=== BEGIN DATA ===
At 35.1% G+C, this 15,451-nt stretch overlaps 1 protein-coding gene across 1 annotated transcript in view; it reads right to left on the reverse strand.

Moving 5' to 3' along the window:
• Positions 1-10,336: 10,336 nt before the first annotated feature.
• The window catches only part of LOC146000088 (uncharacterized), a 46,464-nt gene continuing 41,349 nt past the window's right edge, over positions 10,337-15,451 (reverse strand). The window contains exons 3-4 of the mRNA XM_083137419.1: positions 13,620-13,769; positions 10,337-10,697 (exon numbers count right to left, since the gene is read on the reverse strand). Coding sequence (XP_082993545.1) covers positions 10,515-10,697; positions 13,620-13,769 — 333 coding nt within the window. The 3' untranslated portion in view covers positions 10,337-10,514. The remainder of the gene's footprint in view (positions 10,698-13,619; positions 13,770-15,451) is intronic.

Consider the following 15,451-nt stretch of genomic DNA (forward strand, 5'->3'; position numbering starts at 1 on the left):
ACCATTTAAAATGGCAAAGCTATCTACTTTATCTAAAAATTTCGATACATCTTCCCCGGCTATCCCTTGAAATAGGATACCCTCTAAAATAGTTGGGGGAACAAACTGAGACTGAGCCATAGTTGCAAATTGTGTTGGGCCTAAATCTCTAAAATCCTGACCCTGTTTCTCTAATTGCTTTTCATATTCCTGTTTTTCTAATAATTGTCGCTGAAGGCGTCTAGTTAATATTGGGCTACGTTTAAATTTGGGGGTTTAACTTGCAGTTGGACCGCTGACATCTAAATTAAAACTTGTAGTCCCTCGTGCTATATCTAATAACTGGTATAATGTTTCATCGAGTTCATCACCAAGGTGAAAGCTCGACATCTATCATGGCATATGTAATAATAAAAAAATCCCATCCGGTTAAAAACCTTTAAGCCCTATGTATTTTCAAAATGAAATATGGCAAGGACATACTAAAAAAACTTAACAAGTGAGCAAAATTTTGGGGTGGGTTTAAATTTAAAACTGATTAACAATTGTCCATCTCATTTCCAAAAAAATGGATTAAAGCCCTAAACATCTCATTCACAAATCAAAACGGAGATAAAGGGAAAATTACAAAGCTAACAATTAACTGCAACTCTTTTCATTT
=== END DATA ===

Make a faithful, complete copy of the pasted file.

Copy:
At 35.1% G+C, this 15,451-nt stretch overlaps 1 protein-coding gene across 1 annotated transcript in view; it reads right to left on the reverse strand.

Moving 5' to 3' along the window:
• Positions 1-10,336: 10,336 nt before the first annotated feature.
• The window catches only part of LOC146000088 (uncharacterized), a 46,464-nt gene continuing 41,349 nt past the window's right edge, over positions 10,337-15,451 (reverse strand). The window contains exons 3-4 of the mRNA XM_083137419.1: positions 13,620-13,769; positions 10,337-10,697 (exon numbers count right to left, since the gene is read on the reverse strand). Coding sequence (XP_082993545.1) covers positions 10,515-10,697; positions 13,620-13,769 — 333 coding nt within the window. The 3' untranslated portion in view covers positions 10,337-10,514. The remainder of the gene's footprint in view (positions 10,698-13,619; positions 13,770-15,451) is intronic.

Consider the following 15,451-nt stretch of genomic DNA (forward strand, 5'->3'; position numbering starts at 1 on the left):
ACCATTTAAAATGGCAAAGCTATCTACTTTATCTAAAAATTTCGATACATCTTCCCCGGCTATCCCTTGAAATAGGATACCCTCTAAAATAGTTGGGGGAACAAACTGAGACTGAGCCATAGTTGCAAATTGTGTTGGGCCTAAATCTCTAAAATCCTGACCCTGTTTCTCTAATTGCTTTTCATATTCCTGTTTTTCTAATAATTGTCGCTGAAGGCGTCTAGTTAATATTGGGCTACGTTTAAATTTGGGGGTTTAACTTGCAGTTGGACCGCTGACATCTAAATTAAAACTTGTAGTCCCTCGTGCTATATCTAATAACTGGTATAATGTTTCATCGAGTTCATCACCAAGGTGAAAGCTCGACATCTATCATGGCATATGTAATAATAAAAAAATCCCATCCGGTTAAAAACCTTTAAGCCCTATGTATTTTCAAAATGAAATATGGCAAGGACATACTAAAAAAACTTAACAAGTGAGCAAAATTTTGGGGTGGGTTTAAATTTAAAACTGATTAACAATTGTCCATCTCATTTCCAAAAAAATGGATTAAAGCCCTAAACATCTCATTCACAAATCAAAACGGAGATAAAGGGAAAATTACAAAGCTAACAATTAACTGCAACTCTTTTCATTT